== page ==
They're big TikTok fans in spite of the controversy over the social media platform
"Honestly, for me it's TikTok right now. I think other platforms are a little boring. It's super informational. I see things about nonprofits, protests and social justice movements all the time. I was able to see ways to stay safe during the protest or ways to advocate if you can't make it to protests."
Nora DiMartino, 16, Kensington, Md. – mental health activist
"Personally, it's always going to be Instagram first for me. But one of my friends has been getting quite a following on TikTok sharing her opinions. You get these short videos — 15 seconds or a bit more to make a point. And it makes people really direct and bold, and that starts so many conversations. When you have a short time to talk about something, you just say the biggest point."
They're making the best of quarantine life
"I've actually been thriving in quarantine, and that is an indicator of my privilege — living in a house that has running water, electricity. I really do value family time a lot. My little brother, currently 11, was diagnosed with a brain tumor two years ago. On June 6, he celebrated two years of being cancer-free! We sang happy birthday, had cake and spent time together as a family. Whether baking with my mom or a game night or watching telenovelas, it's amazing to have that time."
"I've been spending so much time with my parents. Lots of bonding, lots of cooking, lots of game nights. I did a three-week phone detox, which was amazing." Her goal was to focus on herself and issues important to her instead of her phone. In her phone-free time, she wrote about the Black Lives Matter movement, practiced Mandarin, went on walks, gardened, cooked — and got a good night's sleep: "Beauty sleep is a thing, and it's been working."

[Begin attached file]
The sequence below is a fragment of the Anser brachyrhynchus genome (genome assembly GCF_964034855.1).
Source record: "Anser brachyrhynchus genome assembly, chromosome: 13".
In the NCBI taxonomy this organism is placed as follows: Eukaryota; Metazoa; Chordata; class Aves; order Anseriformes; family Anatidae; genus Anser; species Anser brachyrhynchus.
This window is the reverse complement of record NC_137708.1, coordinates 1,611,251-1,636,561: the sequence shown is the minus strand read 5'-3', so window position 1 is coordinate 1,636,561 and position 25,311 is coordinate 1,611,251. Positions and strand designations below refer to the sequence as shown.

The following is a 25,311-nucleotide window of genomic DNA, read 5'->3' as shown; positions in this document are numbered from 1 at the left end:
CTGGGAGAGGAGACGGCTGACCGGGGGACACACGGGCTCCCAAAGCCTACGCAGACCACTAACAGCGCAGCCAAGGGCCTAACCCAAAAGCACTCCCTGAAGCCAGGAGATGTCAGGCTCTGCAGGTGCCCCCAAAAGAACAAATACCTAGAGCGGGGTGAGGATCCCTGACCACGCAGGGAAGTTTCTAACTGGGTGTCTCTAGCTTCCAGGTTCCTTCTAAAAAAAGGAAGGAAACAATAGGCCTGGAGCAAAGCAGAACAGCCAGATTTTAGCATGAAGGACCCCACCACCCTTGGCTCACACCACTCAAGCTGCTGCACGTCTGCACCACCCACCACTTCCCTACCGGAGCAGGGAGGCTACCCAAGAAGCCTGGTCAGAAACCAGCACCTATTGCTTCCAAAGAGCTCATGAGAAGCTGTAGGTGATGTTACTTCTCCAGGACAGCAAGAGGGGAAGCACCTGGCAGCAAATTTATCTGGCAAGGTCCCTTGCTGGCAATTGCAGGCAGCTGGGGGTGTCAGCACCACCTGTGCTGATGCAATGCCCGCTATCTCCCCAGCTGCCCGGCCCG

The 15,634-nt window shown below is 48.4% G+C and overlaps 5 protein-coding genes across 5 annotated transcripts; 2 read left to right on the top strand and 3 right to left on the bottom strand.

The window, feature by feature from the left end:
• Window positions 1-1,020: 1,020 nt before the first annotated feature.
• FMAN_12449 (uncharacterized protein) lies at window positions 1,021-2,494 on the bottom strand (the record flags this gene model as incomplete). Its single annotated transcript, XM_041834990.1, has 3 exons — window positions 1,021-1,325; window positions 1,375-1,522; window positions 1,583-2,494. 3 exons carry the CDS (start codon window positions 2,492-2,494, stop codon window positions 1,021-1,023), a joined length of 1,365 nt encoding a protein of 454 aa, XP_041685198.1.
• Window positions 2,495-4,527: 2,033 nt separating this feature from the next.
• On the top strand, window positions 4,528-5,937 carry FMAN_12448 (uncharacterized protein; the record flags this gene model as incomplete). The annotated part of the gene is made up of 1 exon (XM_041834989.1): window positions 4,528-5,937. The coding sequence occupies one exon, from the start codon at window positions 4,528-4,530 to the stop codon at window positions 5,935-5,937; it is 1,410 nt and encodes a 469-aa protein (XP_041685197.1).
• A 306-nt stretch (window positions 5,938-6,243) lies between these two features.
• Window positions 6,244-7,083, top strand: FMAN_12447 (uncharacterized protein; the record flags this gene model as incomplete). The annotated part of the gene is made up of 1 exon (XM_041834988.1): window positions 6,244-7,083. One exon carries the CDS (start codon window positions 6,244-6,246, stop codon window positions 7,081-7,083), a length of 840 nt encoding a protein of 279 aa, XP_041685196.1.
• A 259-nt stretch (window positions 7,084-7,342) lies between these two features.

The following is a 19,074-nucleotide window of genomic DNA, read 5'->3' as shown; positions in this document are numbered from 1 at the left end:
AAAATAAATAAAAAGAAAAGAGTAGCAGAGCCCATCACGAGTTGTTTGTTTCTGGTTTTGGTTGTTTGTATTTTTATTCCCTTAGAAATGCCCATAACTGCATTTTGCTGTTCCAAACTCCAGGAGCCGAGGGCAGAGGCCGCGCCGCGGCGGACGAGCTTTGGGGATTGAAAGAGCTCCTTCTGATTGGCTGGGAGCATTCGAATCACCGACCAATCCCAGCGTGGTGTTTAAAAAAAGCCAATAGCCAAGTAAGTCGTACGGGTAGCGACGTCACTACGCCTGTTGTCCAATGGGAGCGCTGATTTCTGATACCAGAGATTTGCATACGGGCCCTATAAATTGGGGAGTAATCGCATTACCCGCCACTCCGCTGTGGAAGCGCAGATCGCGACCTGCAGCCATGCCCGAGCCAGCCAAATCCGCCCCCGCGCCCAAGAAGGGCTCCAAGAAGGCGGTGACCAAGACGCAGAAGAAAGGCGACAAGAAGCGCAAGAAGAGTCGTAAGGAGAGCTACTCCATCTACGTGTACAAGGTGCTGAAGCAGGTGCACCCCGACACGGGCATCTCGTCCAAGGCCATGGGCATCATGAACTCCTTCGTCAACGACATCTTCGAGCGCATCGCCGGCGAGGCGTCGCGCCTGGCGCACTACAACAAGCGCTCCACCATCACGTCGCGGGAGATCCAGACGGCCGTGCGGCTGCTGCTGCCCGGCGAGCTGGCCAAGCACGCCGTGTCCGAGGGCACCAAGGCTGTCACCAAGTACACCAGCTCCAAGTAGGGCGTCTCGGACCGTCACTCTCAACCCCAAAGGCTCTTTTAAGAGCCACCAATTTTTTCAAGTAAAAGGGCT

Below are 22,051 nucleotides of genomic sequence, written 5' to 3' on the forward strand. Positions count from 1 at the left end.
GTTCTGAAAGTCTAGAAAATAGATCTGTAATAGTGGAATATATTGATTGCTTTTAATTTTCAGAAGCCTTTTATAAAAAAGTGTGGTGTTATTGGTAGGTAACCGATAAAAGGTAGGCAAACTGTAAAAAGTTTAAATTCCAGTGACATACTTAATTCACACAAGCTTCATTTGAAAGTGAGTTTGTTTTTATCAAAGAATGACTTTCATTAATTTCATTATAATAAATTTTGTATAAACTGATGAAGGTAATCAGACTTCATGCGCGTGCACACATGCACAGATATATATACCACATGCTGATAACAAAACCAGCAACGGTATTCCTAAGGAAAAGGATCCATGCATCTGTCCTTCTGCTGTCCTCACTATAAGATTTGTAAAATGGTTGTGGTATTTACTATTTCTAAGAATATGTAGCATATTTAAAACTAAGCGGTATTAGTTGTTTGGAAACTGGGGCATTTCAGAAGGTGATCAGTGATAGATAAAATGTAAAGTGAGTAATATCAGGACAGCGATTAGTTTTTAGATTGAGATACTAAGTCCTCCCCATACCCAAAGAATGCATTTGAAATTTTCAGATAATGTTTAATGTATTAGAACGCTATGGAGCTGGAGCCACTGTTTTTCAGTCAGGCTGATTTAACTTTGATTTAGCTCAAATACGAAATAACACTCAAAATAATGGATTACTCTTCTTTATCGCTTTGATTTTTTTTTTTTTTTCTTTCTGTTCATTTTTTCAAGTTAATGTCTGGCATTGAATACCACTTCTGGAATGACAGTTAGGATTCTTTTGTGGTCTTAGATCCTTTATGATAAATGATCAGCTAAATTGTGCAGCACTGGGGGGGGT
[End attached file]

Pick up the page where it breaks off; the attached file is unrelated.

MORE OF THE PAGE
They're TV binging!
"I've really been enjoying The Politician on Netflix. It's about a group of young people who are running for student council in the first season and in the second season are running for state Senate. It's super-funny and really inclusive."
"I've been really enjoying Hasan Minhaj's show, Patriot Act. I think that he is such a great person in terms of explaining everything really well. Also, for me, seeing an Asian in comedy and seeing that representation is just so valuable. We don't really see a lot of Asians in media."
"I feel like my answer sounds way less intelligent in comparison, but sometimes you need to take a break. I've been watching a lot of rom-coms and chick flicks just so I can take a mind escape from everything going on."
Nadia Whitehead is a freelance journalist and science writer. Her work has appeared in Science, The Washington Post and NPR. Find her on Twitter @NadiaMacias.